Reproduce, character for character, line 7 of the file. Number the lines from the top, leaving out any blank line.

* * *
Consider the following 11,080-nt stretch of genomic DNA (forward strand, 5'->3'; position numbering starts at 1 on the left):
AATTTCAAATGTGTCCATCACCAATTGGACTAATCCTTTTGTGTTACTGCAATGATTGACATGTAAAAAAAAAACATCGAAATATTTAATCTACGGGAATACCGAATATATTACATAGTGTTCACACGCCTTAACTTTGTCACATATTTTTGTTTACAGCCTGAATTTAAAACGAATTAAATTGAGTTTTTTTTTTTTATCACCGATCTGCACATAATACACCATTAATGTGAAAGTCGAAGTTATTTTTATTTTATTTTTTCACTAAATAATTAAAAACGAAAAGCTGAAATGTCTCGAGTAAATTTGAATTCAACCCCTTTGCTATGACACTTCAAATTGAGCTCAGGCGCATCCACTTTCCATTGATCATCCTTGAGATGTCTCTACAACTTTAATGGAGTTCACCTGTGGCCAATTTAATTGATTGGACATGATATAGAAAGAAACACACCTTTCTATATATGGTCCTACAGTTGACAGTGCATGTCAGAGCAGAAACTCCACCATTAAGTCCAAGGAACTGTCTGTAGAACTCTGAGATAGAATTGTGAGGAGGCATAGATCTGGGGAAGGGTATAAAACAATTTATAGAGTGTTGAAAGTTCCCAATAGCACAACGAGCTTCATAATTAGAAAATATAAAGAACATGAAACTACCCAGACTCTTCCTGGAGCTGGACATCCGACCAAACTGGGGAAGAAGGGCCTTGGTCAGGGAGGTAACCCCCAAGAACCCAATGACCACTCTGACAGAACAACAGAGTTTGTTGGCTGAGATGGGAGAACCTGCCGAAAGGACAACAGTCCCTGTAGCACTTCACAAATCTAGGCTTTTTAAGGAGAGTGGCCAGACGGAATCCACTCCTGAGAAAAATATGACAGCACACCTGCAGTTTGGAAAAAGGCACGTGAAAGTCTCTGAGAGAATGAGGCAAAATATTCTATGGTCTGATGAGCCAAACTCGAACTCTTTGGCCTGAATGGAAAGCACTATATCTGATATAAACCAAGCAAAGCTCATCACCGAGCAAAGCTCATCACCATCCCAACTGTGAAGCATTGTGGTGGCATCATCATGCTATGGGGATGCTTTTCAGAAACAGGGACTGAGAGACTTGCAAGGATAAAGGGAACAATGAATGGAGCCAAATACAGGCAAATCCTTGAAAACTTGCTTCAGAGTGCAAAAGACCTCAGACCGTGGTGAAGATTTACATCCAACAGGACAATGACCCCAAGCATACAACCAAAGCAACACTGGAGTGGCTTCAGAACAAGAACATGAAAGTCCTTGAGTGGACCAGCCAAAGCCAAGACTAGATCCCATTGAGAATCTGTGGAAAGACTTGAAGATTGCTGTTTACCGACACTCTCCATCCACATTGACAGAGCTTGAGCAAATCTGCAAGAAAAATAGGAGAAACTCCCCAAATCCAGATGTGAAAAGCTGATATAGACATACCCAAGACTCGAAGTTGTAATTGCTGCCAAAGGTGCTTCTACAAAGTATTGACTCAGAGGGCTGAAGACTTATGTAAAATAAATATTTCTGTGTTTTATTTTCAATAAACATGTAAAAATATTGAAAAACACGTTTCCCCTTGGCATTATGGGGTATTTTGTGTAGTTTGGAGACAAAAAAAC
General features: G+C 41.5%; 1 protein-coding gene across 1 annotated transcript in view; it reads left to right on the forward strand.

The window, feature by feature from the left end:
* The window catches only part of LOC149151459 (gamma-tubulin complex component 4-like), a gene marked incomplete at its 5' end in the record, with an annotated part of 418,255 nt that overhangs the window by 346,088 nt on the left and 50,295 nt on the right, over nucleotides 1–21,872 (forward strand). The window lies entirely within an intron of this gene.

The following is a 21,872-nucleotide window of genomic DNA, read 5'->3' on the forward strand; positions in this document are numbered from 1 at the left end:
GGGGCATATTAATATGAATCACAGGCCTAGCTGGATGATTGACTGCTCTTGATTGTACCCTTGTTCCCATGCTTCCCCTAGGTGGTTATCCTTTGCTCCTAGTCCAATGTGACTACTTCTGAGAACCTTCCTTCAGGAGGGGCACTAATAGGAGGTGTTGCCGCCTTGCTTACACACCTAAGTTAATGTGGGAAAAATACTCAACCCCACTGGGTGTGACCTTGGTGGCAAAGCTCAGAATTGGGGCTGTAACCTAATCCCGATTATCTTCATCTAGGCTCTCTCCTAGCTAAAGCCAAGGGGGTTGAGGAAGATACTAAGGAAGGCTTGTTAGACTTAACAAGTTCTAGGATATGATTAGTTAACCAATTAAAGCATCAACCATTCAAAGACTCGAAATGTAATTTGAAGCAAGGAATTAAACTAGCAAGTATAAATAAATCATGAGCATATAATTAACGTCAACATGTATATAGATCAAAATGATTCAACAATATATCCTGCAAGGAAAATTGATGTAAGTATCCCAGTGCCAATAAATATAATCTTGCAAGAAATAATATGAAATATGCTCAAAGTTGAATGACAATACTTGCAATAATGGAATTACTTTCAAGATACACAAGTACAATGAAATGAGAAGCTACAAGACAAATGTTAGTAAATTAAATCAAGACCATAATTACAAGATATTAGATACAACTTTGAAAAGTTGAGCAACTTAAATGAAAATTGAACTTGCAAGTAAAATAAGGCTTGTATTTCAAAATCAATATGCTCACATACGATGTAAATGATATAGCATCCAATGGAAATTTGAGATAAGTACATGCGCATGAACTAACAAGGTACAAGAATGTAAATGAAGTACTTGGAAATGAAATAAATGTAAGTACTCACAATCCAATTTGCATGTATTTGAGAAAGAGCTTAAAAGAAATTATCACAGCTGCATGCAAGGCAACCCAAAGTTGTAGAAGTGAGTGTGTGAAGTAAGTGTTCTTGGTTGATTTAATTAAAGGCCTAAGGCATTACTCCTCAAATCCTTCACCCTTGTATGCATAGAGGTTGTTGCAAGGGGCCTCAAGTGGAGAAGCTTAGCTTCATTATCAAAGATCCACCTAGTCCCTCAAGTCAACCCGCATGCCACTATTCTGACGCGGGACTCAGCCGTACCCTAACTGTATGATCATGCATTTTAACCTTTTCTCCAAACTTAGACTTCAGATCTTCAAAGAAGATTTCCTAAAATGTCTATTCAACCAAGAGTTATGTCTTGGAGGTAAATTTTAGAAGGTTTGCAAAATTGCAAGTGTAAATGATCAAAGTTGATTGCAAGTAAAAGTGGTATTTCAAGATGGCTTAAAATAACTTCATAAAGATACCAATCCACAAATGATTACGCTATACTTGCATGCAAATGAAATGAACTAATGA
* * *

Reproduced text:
GGGGCATATTAATATGAATCACAGGCCTAGCTGGATGATTGACTGCTCTTGATTGTACCCTTGTTCCCATGCTTCCCCTAGGTGGTTATCCTTTGCTCCTAGTCCAATGTGACTACTTCTGAGAACCTTCCTTCAGGAGGGGCACTAATAGGAGGTGTTGCCGCCTTGCTTACACACCTAAGTTAATGTGGGAAAAATACTCAACCCCACTGGGTGTGACCTTGGTGGCAAAGCTCAGAATTGGGGCTGTAACCTAATCCCGATTATCTTCATCTAGGCTCTCTCCTAGCTAAAGCCAAGGGGGTTGAGGAAGATACTAAGGAAGGCTTGTTAGACTTAACAAGTTCTAGGATATGATTAGTTAACCAATTAAAGCATCAACCATTCAAAGACTCGAAATGTAATTTGAAGCAAGGAATTAAACTAGCAAGTATAAATAAATCATGAGCATATAATTAACGTCAACATGTATATAGATCAAAATGATTCAACAATATATCCTGCAAGGAAAATTGATGTAAGTATCCCAGTGCCAATAAATATAATCTTGCAAGAAATAATATGAAATATGCTCAAAGTTGAATGACAATACTTGCAATAATGGAATTACTTTCAAGATACACAAGTACAATGAAATGAGAAGCTACAAGACAAATGTTAGTAAATTAAATCAAGACCATAATTACAAGATATTAGATACAACTTTGAAAAGTTGAGCAACTTAAATGAAAATTGAACTTGCAAGTAAAATAAGGCTTGTATTTCAAAATCAATATGCTCACATACGATGTAAATGATATAGCATCCAATGGAAATTTGAGATAAGTACATGCGCATGAACTAACAAGGTACAAGAATGTAAATGAAGTACTTGGAAATGAAATAAATGTAAGTACTCACAATCCAATTTGCATGTATTTGAGAAAGAGCTTAAAAGAAATTATCACAGCTGCATGCAAGGCAACCCAAAGTTGTAGAAGTGAGTGTGTGAAGTAAGTGTTCTTGGTTGATTTAATTAAAGGCCTAAGGCATTACTCCTCAAATCCTTCACCCTTGTATGCATAGAGGTTGTTGCAAGGGGCCTCAAGTGGAGAAGCTTAGCTTCATTATCAAAGATCCACCTAGTCCCTCAAGTCAACCCGCATGCCACTATTCTGACGCGGGACTCAGCCGTACCCTAACTGTATGATCATGCATTTTAACCTTTTCTCCAAACTTAGACTTCAGATCTTCAAAGAAGATTTCCTAAAATGTCTATTCAACCAAGAGTTATGTCTTGGAGGTAAATTTTAGAAGGTTTGCAAAATTGCAAGTGTAAATGATCAAAGTTGATTGCAAGTAAAAGTGGTATTTCAAGATGGCTTAAAATAACTTCATAAAGATACCAATCCACAAATGATTACGCTATACTTGCATGCAAATGAAATGAACTAATGA